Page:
You can not cure anxiety, and it is definitely not easy to cope with. In fact, finding a way to control it is just half the battle. Find a way to build upon these ideas, and create your own mechanism to not let doubt get in the way of seizing opportunities and living life to the fullest.
Never forget, positive thoughts lead to positive outcomes.
By Emanuela Gallo '19
This app is immensely popular and well known as being a powerful and helpful tool for all your grammar and spelling needs. It works well as an extension on Chrome, and isn't as intrusive as other spellcheckers. It does require an account to use though.
This extension specifically gives you feedback on your writing and assists with many grammar and writing issues. It pops up in practically any window, and offers many suggestions on how to improve on writing, be it on multiple subjects such as research or fiction.
This extension essentially works as a webpage saver, but it's true ingenuity lies within its easy to use filing system. You can color code and folder specific tabs you'd like to save for later at any time and can be transferred over multiple devices via the login account. It also now has a mini version for convenience.
4. Strict Workflow
If you have issues in time management, this extension might just help. It is a timer that works in frames of 25 minutes with strategic breaks implemented for an even work and rest schedule. It also block specific sites that you know suck up your time and attention, such as Facebook and Instagram.
For times when you need to dictate your notes, this app works well in many regards. It helps categorize your notes into documents with a built in word editor to format your text as you please. PDF and .docx files are supported. It requires permission to use the computer's microphone.
6. ReadLang Web Reader
If foreign languages give you trouble, this Web Reader can give you real-time practice. It can translate webpages you don't understand, and later create flashcards and word lists for you based on what you struggled with.
This is a simple and distraction-free todo list and task manager. It is well organized and you can instantly share lsts you've created with your friends, family, and team.
Many students complain of noise distractions and the lack of focus in noisy areas. This website extension brings calming sounds and simple ambiance to help center your thoughts and attention.
A simple tool that helps your productivity time. It simply scans webpages for example, long articles and other readable content, and tells you how long it will take to read them. It works well for times when you are rushed and need an approximate reading time estimate.
A simple extension that when clicked, shoots bright confetti over your screen. Especially useful in bringing a smile to your face or celebrating a good grade!
By Gabriella Zuardo '20
Preparing for the SAT is an exciting and stressful time for us high school students. We are reminded of college and our upcoming future as adults, and as much as we would like to ignore it, the SAT also brings a substantial amount of anxiety. It is perfectly normal to be nervous for a test such as the SAT. The SAT is a major contributor to our pathway to success. To help, I suggest following these tips on how to not feel as stressed about the exam.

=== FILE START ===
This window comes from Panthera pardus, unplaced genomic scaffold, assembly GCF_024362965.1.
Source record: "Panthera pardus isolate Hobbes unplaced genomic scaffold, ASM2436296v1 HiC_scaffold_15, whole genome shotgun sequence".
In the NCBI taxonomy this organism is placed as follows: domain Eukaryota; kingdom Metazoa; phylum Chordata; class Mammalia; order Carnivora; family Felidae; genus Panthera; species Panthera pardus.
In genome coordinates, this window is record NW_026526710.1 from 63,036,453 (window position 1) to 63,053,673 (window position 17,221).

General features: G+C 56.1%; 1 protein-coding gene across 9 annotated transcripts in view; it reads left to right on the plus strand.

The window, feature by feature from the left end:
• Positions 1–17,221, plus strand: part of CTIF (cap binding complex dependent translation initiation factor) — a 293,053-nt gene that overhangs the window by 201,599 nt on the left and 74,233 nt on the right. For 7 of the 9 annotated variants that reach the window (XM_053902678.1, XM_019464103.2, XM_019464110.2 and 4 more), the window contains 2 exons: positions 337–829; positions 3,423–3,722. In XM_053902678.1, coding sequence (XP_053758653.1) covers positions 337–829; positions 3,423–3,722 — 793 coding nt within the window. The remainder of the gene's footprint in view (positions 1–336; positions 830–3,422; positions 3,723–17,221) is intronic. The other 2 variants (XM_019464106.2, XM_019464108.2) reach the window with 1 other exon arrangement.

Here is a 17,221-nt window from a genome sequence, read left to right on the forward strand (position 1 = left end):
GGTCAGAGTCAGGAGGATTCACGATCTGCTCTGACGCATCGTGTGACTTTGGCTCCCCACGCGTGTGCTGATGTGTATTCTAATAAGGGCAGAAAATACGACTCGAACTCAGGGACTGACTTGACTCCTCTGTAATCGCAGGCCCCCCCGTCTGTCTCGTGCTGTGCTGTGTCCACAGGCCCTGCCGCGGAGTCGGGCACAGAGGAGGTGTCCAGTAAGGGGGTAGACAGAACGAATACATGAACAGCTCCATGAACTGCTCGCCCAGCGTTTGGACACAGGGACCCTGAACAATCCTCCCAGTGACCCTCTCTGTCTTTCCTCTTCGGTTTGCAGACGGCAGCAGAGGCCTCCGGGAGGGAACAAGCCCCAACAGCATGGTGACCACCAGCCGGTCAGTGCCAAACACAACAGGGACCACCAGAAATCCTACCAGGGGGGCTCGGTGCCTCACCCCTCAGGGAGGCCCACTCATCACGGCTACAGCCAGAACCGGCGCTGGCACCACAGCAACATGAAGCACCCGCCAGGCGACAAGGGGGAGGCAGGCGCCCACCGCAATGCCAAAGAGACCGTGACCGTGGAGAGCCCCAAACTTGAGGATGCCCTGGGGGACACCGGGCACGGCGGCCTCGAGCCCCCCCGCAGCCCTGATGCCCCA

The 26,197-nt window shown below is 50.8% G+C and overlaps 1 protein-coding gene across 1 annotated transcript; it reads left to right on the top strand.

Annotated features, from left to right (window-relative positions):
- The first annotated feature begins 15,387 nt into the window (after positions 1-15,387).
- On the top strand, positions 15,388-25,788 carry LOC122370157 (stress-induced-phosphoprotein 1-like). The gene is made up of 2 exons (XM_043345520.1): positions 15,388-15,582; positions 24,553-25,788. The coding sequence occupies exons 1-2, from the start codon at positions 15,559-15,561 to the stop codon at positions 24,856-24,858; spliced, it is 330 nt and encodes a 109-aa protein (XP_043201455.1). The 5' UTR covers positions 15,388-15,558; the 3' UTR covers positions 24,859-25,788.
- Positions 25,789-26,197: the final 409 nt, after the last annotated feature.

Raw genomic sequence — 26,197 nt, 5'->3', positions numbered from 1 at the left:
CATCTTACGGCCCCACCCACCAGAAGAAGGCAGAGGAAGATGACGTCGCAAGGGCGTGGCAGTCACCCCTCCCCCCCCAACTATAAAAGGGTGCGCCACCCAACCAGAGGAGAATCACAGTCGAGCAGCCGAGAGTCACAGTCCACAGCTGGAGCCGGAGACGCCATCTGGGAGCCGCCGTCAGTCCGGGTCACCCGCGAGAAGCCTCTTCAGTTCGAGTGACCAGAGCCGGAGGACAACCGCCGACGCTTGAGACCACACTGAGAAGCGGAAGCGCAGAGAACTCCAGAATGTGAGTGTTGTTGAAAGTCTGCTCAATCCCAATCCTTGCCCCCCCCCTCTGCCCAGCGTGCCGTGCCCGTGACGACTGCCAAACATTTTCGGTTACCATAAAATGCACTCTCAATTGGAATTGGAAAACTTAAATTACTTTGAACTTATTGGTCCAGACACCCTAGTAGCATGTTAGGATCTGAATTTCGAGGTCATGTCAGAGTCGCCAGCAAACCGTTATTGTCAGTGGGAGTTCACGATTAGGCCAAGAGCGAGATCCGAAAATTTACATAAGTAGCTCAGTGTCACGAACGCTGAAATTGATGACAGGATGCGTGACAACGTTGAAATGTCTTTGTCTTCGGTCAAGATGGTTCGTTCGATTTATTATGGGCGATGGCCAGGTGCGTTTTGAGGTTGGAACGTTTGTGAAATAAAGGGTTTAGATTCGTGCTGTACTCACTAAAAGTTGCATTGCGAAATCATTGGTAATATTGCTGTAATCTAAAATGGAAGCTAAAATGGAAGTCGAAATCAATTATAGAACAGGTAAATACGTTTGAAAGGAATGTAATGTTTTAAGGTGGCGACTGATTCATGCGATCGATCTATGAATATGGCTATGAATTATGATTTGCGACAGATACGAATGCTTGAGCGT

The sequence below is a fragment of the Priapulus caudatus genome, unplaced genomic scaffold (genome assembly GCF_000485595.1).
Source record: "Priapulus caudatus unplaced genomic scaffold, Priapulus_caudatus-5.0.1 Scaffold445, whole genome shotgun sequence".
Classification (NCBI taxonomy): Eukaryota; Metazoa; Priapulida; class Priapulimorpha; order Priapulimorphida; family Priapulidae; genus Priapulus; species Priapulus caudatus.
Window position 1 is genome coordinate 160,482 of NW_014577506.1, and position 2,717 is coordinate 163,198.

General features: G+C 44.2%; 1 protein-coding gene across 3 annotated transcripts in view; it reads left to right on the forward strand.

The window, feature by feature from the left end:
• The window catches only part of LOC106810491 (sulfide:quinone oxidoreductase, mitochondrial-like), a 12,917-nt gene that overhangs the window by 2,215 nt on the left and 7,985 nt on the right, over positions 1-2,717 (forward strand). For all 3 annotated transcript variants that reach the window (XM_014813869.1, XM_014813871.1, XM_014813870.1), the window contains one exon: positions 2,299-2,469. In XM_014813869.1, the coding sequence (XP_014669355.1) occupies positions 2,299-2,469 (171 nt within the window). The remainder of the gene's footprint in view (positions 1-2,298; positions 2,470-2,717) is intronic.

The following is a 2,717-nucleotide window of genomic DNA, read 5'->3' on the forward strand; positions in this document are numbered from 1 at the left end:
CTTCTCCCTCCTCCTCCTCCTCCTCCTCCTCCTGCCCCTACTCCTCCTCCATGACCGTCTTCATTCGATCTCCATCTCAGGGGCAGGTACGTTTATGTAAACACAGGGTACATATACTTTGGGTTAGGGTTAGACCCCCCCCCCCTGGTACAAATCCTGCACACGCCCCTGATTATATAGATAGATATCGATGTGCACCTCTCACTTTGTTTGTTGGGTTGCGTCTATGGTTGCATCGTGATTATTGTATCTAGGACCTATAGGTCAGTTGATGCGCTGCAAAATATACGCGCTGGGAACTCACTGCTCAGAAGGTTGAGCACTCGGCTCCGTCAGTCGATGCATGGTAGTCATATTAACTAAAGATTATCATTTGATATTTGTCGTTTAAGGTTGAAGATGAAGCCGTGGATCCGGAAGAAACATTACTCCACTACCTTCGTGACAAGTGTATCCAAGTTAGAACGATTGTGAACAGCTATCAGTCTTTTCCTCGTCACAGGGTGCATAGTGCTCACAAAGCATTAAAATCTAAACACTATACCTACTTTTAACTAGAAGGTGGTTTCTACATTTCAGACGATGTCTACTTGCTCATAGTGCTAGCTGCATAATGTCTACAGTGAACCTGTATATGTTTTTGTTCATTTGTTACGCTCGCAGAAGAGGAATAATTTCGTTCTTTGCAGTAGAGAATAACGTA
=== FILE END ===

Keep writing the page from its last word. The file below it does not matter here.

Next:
The first step you should make is searching for places that offer SAT prep courses. Fontbonne Hall Academy has our very own SAT prep course run by Mr.Ugenti. Mr. Ugenti shares useful tips and techniques on how to take the SAT exam. Besides taking a preparation course, I also suggest starting to study for the exam on your own. You may use many different studying strategies for the exam, including studying vocabulary, taking practice tests, or reviewing questions and sections of the test you feel uncertain about. It is important to take your time learning how to understand answering SAT formatted questions.
For the day of the exam, I recommend a good night's sleep with an additional breakfast meal in the morning. Breakfast will keep you from getting hungry during the many hours of the test. You want to make sure for certain you don’t have to worry about your stomach growling during the exam. Make sure to have everything prepared the night before in case you forget something in the morning. Try your best to arrive at the test location at least 15 minutes prior to checking yourself in. You want to make sure you don’t have any further anxiety from being late.
Lastly, make sure to manage your time studying and be sure to pace yourself well when taking the exam. You want to feel prepared and will feel your best if you take your time.
By Vicki Zougras '21
Completing Community Service hours is a very important requirement for students in High School. The criteria is that you need to complete a certain amount of hours in order to graduate. Some students might be participating in community service activities just because they’re being forced to so they can graduate. But, community service should be a good learning experience that could help you when you are older. There are many options you choose from to get community service hours done, but it does not have to be boring if you pick activities or sites that interest you.
If you want to become an artist, then you can volunteer in an art room. If you want to become a teacher ,you could volunteer in the school you went to for elementary and middle school. In addition to that, you could help an after school program that kids stay in if their parents have to work to provide for their family. You could volunteer in a animal hospital if you want to become a veterinarian. You can observe and learn what you will be doing if you do become a vet.
You can help in a soup kitchen so you can help make food that poor people can’t afford. When you do community service, you really help people in need and that is a really great feeling to have.
The feeling that you made someone happy today is a feeling you could never get over. You never know community service might help you realize what you want to be when you get older.If you are a freshman even though you are young, community service lets you put the mindset of an hard working adult who has a professional job.